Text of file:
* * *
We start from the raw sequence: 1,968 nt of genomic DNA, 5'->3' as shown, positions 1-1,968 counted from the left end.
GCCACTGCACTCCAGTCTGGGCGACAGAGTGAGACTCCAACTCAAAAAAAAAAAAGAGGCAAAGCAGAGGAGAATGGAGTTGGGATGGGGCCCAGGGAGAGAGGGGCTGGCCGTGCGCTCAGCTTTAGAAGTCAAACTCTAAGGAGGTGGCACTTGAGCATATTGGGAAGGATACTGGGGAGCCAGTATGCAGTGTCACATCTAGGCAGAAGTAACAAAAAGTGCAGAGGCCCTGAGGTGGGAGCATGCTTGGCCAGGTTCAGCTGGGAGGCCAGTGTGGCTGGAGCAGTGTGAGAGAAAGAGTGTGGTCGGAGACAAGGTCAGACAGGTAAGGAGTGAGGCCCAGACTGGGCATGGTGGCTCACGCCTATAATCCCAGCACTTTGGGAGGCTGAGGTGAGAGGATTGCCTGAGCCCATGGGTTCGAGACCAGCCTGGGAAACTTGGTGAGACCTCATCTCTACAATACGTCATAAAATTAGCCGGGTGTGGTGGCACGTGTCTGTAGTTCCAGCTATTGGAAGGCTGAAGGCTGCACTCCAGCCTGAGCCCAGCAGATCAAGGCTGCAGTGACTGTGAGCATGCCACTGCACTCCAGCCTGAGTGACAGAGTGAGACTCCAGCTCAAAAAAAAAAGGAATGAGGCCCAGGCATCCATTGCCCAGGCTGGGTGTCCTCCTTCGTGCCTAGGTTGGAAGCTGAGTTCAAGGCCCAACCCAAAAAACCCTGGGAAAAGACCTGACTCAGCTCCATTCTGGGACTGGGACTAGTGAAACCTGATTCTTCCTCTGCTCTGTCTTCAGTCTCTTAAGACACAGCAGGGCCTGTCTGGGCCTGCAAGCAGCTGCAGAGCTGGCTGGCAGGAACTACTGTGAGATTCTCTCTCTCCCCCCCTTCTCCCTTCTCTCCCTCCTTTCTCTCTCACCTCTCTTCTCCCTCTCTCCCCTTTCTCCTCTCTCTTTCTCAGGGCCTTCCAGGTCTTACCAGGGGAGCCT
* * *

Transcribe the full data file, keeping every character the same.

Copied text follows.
We start from the raw sequence: 1,968 nt of genomic DNA, 5'->3' as shown, positions 1-1,968 counted from the left end.
GCCACTGCACTCCAGTCTGGGCGACAGAGTGAGACTCCAACTCAAAAAAAAAAAAGAGGCAAAGCAGAGGAGAATGGAGTTGGGATGGGGCCCAGGGAGAGAGGGGCTGGCCGTGCGCTCAGCTTTAGAAGTCAAACTCTAAGGAGGTGGCACTTGAGCATATTGGGAAGGATACTGGGGAGCCAGTATGCAGTGTCACATCTAGGCAGAAGTAACAAAAAGTGCAGAGGCCCTGAGGTGGGAGCATGCTTGGCCAGGTTCAGCTGGGAGGCCAGTGTGGCTGGAGCAGTGTGAGAGAAAGAGTGTGGTCGGAGACAAGGTCAGACAGGTAAGGAGTGAGGCCCAGACTGGGCATGGTGGCTCACGCCTATAATCCCAGCACTTTGGGAGGCTGAGGTGAGAGGATTGCCTGAGCCCATGGGTTCGAGACCAGCCTGGGAAACTTGGTGAGACCTCATCTCTACAATACGTCATAAAATTAGCCGGGTGTGGTGGCACGTGTCTGTAGTTCCAGCTATTGGAAGGCTGAAGGCTGCACTCCAGCCTGAGCCCAGCAGATCAAGGCTGCAGTGACTGTGAGCATGCCACTGCACTCCAGCCTGAGTGACAGAGTGAGACTCCAGCTCAAAAAAAAAAGGAATGAGGCCCAGGCATCCATTGCCCAGGCTGGGTGTCCTCCTTCGTGCCTAGGTTGGAAGCTGAGTTCAAGGCCCAACCCAAAAAACCCTGGGAAAAGACCTGACTCAGCTCCATTCTGGGACTGGGACTAGTGAAACCTGATTCTTCCTCTGCTCTGTCTTCAGTCTCTTAAGACACAGCAGGGCCTGTCTGGGCCTGCAAGCAGCTGCAGAGCTGGCTGGCAGGAACTACTGTGAGATTCTCTCTCTCCCCCCCTTCTCCCTTCTCTCCCTCCTTTCTCTCTCACCTCTCTTCTCCCTCTCTCCCCTTTCTCCTCTCTCTTTCTCAGGGCCTTCCAGGTCTTACCAGGGGAGCCT